His thesis discussed cultural integration and hybridization: “the way I perceive the rhythms themselves, the way the rhythms were perceived in Africa, in Cuba, in Brazil, the United States, and the way those rhythms changed the Cuban landscape, in terms of our situation, in terms of syncopation, in terms of displacement for rhythm. And how Afro-Cuban musicians have been exploring in the jazz practice area, how did they use those rhythms to create a new voice and a way of thinking, to develop a personal voice and individuality through the creation.”
He examined how different ethnic influences combined into Afro-Cuban music, and then “how musicians like Chucho Valdes and Gonzalo Rubalcaba or even Steve Coleman, David Virelles in New York – how did they take these rhythms and make something personal with that.” And then he wrote compositions based on those rhythms: “a simple process of experimenting with rhythms and creating something personal with rhythm.”
In the Afro-Cuban Revival project, Zaldivar incorporates these rhythms both in the drumming and percussion, but also in how he improvises on piano. “Also when I compose, I use them to shape my harmonic and melodic ideas. Basically my compositions are not melodically or harmonically driven, they are more rhythmically driven. It's the rhythms in front for me first and the harmony and the melody are in second place.”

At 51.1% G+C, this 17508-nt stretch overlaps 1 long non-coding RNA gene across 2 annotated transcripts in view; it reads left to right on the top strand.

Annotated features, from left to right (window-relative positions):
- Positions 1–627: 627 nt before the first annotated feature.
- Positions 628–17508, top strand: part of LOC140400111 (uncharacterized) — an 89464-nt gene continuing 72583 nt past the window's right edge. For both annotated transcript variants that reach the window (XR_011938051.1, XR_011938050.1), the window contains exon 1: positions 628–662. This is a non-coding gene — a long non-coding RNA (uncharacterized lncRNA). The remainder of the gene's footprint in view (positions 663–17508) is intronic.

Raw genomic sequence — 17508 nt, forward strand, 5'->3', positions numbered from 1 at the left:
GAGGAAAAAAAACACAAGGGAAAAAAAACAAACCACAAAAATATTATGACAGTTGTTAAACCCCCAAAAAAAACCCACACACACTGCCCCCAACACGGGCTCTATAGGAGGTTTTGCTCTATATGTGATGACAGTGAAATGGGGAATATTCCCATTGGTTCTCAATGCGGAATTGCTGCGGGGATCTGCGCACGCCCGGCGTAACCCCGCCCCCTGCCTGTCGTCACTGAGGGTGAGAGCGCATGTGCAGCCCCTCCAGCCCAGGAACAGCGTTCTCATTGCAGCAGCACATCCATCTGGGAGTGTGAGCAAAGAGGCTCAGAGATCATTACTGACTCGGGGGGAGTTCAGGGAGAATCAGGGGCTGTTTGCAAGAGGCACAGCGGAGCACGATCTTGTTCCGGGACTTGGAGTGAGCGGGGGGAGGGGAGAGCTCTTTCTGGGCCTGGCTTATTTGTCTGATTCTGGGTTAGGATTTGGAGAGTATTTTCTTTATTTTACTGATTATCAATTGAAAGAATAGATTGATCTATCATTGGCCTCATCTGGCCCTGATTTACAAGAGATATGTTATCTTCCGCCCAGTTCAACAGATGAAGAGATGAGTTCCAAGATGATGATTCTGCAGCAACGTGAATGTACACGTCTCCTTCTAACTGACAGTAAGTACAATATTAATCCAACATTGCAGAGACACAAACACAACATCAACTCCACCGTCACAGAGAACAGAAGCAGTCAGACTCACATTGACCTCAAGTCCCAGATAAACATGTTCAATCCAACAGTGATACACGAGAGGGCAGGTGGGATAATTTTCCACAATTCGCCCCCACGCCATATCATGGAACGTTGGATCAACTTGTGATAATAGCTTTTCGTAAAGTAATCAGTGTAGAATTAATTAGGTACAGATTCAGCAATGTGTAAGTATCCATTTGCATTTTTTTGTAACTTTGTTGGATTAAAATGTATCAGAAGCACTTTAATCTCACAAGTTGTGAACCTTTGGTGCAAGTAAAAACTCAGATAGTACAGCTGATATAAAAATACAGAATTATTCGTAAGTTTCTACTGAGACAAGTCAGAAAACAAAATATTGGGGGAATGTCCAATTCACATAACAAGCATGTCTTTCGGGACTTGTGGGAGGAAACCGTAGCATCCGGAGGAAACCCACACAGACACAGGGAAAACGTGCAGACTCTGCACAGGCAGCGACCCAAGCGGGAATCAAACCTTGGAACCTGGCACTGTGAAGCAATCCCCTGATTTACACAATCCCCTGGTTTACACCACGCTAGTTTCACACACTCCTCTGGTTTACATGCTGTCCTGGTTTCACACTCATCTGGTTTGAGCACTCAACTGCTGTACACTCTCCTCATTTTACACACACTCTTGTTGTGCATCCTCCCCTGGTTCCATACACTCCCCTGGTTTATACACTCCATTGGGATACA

Most of the music his ensemble will play will be his compositions: “I think jazz festivals are a great opportunity to promote your creations, your personal and original work.”
However, he may include “La comparsa”, a song by Cuban nationalist composer Ernesto Lecuona which crosses between classical and Afro-Cuban music. “He's a tremendous composer. He wrote music for piano, with influences from African music and he added the rhythms into the compositional process. But also he makes clear the kind of classical steps where he writes.”
"I want my country to change, in the best way"
For Zaldivar, the project extends beyond just the music: he wants to use to bring issues about society, particularly in Cuba but also in Canada, up front. The “revival” in its title refers to “renewal”, he said: “to renew thinking, consciousness, to be conscious of my identity, my background, my past.”